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Brand new Pokemon Go feature may block you from cheating

Pokemon Go Cheats

We already know that Niantic has been banning Pokemon Go cheaters, and it even instituted a permanent ban policy a few weeks ago. But that doesn’t mean that Pokemon Go cheating has been fixed. The company is now taking one extra step to try to block fraud, and it’s a new captcha feature intended to authenticate players to ensure that they’re “not robots.”

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Spotted in the game’s recent update, the feature should prevent people from using bots and third-party trackers to circumvent the rules while catching them all.

Credit: Pokemon Go Hub
Credit: Pokemon Go Hub Image source: Pokemon Go Hub

Niantic has not started using the new captcha feature yet, but developers digging around in the app’s code have found references to it, including the image above. Once it’s enabled, it’ll make it difficult for players to use third-party services.

A Pokemon Go bot creator told Business Insider that it’s only a matter of time before hacks stop working.

“This will be really tough to crack,” Insta-PokeGo creator Steven Bartell said. The service was used to catch 3.3 million Pokemon in less than a week but will be shut down to prevent account bans.

An example of a service that tells people where Pokemon spawn on the map is FastPokeMap. But the service might be going down as soon as Niantic implements the new security measure. There is still hope for cheaters, however.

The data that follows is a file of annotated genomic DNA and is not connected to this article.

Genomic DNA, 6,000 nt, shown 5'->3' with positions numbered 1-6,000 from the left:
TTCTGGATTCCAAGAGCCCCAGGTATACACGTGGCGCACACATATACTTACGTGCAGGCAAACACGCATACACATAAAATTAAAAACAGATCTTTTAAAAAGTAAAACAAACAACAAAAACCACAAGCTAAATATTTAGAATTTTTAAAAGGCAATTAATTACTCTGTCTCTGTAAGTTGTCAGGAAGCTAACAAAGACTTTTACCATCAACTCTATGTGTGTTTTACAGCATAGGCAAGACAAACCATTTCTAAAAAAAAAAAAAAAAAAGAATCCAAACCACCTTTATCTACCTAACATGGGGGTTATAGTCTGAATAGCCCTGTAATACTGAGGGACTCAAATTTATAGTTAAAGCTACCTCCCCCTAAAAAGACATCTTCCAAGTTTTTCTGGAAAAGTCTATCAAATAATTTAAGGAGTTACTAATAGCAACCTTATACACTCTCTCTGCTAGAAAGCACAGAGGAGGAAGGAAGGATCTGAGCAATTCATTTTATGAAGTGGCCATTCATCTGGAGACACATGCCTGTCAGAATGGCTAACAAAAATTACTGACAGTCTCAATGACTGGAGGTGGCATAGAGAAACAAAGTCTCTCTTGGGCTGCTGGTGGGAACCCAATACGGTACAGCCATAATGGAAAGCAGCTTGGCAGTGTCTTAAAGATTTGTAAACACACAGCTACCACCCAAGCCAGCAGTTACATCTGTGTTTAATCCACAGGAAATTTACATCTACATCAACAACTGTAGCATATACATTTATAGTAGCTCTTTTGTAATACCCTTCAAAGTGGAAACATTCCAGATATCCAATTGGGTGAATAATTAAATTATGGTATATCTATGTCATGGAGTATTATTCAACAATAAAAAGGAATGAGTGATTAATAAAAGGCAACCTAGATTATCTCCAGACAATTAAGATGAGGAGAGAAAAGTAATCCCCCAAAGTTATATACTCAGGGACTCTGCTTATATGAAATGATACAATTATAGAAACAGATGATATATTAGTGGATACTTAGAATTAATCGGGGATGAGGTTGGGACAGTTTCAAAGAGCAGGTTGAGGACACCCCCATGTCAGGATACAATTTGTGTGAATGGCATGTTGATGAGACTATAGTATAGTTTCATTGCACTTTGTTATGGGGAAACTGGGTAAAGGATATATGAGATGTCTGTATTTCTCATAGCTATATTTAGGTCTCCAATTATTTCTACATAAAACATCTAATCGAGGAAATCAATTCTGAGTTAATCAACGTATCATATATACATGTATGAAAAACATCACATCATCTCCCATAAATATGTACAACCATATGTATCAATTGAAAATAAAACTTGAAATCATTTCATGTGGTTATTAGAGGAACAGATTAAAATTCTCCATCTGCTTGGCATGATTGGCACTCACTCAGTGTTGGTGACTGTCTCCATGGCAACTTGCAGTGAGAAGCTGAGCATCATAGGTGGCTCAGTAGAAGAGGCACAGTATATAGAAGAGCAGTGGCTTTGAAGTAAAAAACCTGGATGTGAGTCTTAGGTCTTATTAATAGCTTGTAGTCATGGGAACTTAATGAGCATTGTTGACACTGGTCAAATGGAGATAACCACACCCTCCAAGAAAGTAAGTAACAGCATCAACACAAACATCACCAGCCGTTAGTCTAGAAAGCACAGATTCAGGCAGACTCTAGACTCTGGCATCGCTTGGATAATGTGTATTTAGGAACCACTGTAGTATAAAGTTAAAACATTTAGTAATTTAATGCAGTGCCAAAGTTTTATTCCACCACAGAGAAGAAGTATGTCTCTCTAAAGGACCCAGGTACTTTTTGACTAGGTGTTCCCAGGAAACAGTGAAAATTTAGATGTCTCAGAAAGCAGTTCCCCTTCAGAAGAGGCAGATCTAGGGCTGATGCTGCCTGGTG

“No one is sure whether mapping trackers will be affected because it really depends on how Niantic deploys the captcha,” he said. “If they only use it when players spin a Pokéstop or try to catch a Pokémon, maps could be fine. If they are smarter about it and deploy the captcha when they see any sort of suspicious behavior, the maps could be in trouble too.”

There are also other types of cheats that will continue working, of course. For example, the ultimate Pokemon Go hack that lets you walk anywhere in the game without actually having to leave your house won’t be impacted.

Chris Smith has been covering consumer electronics ever since the iPhone revolutionized the industry in 2008. When he’s not writing about the most recent tech news for BGR, he closely follows the events in Marvel’s Cinematic Universe and other blockbuster franchises. Outside of work, you’ll catch him streaming almost every new movie and TV show release as soon as it's available.